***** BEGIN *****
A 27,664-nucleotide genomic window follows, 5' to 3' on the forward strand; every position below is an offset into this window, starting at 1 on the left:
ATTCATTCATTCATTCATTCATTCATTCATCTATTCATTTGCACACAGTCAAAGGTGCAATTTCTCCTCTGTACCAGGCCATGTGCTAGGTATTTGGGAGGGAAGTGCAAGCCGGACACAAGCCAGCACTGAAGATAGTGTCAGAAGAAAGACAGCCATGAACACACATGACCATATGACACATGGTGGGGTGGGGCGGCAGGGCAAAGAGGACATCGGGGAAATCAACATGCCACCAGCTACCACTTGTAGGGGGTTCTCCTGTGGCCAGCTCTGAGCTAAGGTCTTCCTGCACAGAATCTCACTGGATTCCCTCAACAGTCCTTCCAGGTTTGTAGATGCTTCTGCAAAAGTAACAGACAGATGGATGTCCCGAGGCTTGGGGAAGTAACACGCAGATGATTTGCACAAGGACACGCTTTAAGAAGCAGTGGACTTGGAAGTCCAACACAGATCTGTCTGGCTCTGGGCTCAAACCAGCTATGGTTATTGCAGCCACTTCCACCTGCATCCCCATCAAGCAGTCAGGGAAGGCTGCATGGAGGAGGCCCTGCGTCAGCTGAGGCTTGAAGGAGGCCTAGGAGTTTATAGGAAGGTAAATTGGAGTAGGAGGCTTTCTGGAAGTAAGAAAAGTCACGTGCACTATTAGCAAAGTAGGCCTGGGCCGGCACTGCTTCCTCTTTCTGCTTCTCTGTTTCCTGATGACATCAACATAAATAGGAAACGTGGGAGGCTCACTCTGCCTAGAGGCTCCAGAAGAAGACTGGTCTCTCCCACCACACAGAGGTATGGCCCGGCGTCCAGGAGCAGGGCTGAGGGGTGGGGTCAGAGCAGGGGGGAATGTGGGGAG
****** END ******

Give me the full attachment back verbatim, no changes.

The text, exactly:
A 27,664-nucleotide genomic window follows, 5' to 3' on the forward strand; every position below is an offset into this window, starting at 1 on the left:
ATTCATTCATTCATTCATTCATTCATTCATCTATTCATTTGCACACAGTCAAAGGTGCAATTTCTCCTCTGTACCAGGCCATGTGCTAGGTATTTGGGAGGGAAGTGCAAGCCGGACACAAGCCAGCACTGAAGATAGTGTCAGAAGAAAGACAGCCATGAACACACATGACCATATGACACATGGTGGGGTGGGGCGGCAGGGCAAAGAGGACATCGGGGAAATCAACATGCCACCAGCTACCACTTGTAGGGGGTTCTCCTGTGGCCAGCTCTGAGCTAAGGTCTTCCTGCACAGAATCTCACTGGATTCCCTCAACAGTCCTTCCAGGTTTGTAGATGCTTCTGCAAAAGTAACAGACAGATGGATGTCCCGAGGCTTGGGGAAGTAACACGCAGATGATTTGCACAAGGACACGCTTTAAGAAGCAGTGGACTTGGAAGTCCAACACAGATCTGTCTGGCTCTGGGCTCAAACCAGCTATGGTTATTGCAGCCACTTCCACCTGCATCCCCATCAAGCAGTCAGGGAAGGCTGCATGGAGGAGGCCCTGCGTCAGCTGAGGCTTGAAGGAGGCCTAGGAGTTTATAGGAAGGTAAATTGGAGTAGGAGGCTTTCTGGAAGTAAGAAAAGTCACGTGCACTATTAGCAAAGTAGGCCTGGGCCGGCACTGCTTCCTCTTTCTGCTTCTCTGTTTCCTGATGACATCAACATAAATAGGAAACGTGGGAGGCTCACTCTGCCTAGAGGCTCCAGAAGAAGACTGGTCTCTCCCACCACACAGAGGTATGGCCCGGCGTCCAGGAGCAGGGCTGAGGGGTGGGGTCAGAGCAGGGGGGAATGTGGGGAG